I think it’s important to recognize that we’re going to have to adapt what we do so that families can be more successful with it in their environment. But first, we need to figure out what works and what the issues are. If we’re talking about carryover of making a request for a break, asking for attention, or something like that, have the family, once you figured it out, you know what works for the student, having them come into the classroom means the students are in a comfortable environment where they can be successful and the family can see that they are successful. That’s going to be the most reasonable way to both get them on board as well as be able to demonstrate what you are talking about.
You could have the parents come in and you could meet with them with the counselor or the parent advocate to describe what you’re doing at school and demonstrate what you’re doing and do some role-playing. You might even be able to show them a video of you working with the student using these strategies to demonstrate for them. That’s something where they would come in and you could talk specifically about their child with their behavioral concerns and talk about what is working at school. You are not required to make sure that their home is behavior free, but you do want to make sure that your strategies are being carried over if they’re effective.
You can make a home visit, and I always recommend that you don’t do that by yourself, that you take someone else with you. You just never know what’s going to come up when you get into someone’s house. It’s kind of an awkward situation as well. I’ve always found it really useful to have just another person from the district with me so that we’re both seeing the same things. Then you could demonstrate these strategies at home.
Now I would like to have them come into the classroom where we can be successful with it before I would go out to the home only because you showing up in the home is a vastly new thing for them. It’s sometimes hard to structure that because their behavior may not be the same because they’re not used to asking for a break or asking for attention in the home environment. I would try and demonstrate a school before we would do a home visit.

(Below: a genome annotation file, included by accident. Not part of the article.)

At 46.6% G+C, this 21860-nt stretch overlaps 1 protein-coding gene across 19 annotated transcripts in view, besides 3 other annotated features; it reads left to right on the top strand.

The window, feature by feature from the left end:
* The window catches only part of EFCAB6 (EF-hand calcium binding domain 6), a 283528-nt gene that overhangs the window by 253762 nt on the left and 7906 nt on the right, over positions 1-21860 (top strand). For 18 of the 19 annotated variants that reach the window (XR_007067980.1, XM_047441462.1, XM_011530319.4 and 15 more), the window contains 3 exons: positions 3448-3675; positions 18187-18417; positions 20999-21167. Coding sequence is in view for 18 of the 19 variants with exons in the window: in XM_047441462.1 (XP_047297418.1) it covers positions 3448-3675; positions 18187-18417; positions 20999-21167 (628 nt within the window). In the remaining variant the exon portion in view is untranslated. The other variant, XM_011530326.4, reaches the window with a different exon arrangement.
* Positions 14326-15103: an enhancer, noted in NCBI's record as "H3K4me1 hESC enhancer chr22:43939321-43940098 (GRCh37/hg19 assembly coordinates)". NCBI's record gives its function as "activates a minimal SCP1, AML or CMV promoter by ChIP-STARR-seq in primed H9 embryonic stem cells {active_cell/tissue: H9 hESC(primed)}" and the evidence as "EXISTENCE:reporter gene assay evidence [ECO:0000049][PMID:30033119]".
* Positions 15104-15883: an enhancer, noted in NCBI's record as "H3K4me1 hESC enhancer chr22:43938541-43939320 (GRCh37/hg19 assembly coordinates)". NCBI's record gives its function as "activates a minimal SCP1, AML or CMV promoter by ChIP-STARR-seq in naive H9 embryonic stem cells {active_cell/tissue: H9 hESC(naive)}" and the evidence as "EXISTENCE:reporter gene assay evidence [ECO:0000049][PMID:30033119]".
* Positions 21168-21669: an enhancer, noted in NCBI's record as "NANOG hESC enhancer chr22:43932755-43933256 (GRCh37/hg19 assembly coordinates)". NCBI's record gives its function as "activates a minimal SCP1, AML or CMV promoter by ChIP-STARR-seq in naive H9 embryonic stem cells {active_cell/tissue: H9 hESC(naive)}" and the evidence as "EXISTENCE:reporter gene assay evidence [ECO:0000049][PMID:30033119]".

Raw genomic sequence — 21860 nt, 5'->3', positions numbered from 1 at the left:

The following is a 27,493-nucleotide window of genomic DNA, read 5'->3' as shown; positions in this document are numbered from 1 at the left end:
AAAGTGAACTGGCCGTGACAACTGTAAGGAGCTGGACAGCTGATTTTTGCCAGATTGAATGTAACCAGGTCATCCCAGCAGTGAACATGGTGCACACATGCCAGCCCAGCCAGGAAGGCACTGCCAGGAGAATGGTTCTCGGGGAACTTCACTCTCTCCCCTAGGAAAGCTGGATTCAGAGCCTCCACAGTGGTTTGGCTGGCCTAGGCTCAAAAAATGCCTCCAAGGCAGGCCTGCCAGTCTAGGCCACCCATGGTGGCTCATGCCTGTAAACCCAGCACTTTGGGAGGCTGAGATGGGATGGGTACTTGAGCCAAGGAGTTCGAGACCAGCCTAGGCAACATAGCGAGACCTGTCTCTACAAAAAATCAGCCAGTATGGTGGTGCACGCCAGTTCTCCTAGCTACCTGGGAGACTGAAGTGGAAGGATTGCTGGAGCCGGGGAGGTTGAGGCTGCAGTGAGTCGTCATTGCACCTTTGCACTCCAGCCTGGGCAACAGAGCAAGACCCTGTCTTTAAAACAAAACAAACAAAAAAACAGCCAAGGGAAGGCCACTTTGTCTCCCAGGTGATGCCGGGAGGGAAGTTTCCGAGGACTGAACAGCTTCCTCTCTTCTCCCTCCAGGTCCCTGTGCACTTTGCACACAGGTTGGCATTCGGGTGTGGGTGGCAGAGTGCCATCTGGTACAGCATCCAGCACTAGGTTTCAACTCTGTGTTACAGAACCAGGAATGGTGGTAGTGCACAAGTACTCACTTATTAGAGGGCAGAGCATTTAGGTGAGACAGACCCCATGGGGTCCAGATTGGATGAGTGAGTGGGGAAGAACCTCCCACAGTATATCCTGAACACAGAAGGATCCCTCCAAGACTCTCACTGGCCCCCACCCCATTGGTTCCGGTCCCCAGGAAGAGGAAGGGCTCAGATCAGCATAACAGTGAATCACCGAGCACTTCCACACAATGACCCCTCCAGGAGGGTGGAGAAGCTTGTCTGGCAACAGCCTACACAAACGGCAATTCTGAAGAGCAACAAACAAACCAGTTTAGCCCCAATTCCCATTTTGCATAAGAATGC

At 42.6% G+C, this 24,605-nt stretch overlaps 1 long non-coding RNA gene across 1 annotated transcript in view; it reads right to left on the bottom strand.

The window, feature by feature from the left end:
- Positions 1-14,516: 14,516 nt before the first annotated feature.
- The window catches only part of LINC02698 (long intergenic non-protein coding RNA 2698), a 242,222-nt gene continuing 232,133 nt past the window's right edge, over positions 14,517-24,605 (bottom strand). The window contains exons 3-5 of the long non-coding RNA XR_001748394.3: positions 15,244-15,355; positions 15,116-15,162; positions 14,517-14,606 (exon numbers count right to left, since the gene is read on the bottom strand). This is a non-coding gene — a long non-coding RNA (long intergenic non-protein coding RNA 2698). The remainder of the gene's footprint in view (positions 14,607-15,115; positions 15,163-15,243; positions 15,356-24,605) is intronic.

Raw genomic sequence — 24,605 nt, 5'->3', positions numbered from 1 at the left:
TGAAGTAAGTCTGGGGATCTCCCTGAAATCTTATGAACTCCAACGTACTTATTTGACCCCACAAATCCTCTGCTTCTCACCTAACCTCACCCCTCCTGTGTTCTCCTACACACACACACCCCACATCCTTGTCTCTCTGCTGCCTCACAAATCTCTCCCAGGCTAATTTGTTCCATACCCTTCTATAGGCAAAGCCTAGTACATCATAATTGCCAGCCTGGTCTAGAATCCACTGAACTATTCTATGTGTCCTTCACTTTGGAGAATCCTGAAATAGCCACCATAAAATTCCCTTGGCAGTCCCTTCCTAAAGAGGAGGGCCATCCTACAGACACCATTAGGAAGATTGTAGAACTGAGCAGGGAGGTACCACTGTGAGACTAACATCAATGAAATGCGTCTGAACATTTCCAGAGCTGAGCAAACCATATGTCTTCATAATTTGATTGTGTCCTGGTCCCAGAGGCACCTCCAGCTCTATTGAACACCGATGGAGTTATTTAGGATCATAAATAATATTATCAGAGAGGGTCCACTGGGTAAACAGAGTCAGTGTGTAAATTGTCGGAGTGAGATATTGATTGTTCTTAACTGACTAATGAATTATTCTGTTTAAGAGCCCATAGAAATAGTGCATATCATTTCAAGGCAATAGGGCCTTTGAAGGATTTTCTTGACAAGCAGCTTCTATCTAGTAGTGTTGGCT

But then you could go and demonstrate what you’re doing at home, help the parent think about how they’re going to adapt the strategies at home to meet their needs, and perhaps have them try out some of the strategies with the students so that they’re comfortable with it and know what their questions are.
This is also sometimes really a helpful time to remind them that they don’t have to use, say you found that using a visual schedule has been very effective for your students, I wouldn’t go into the home and say, “Now, have everything during your day, all day Saturday be on a visual schedule,” that’s asking too much of both the student and their parents.
Instead, I would look at how we can break the routine down and let’s take one routine and start with a schedule. Then we’ll take another problematic routine and start with a schedule. We’re not going to try to do everything all at once. We’re going to do it in small bursts so that the parents and the child can both be successful.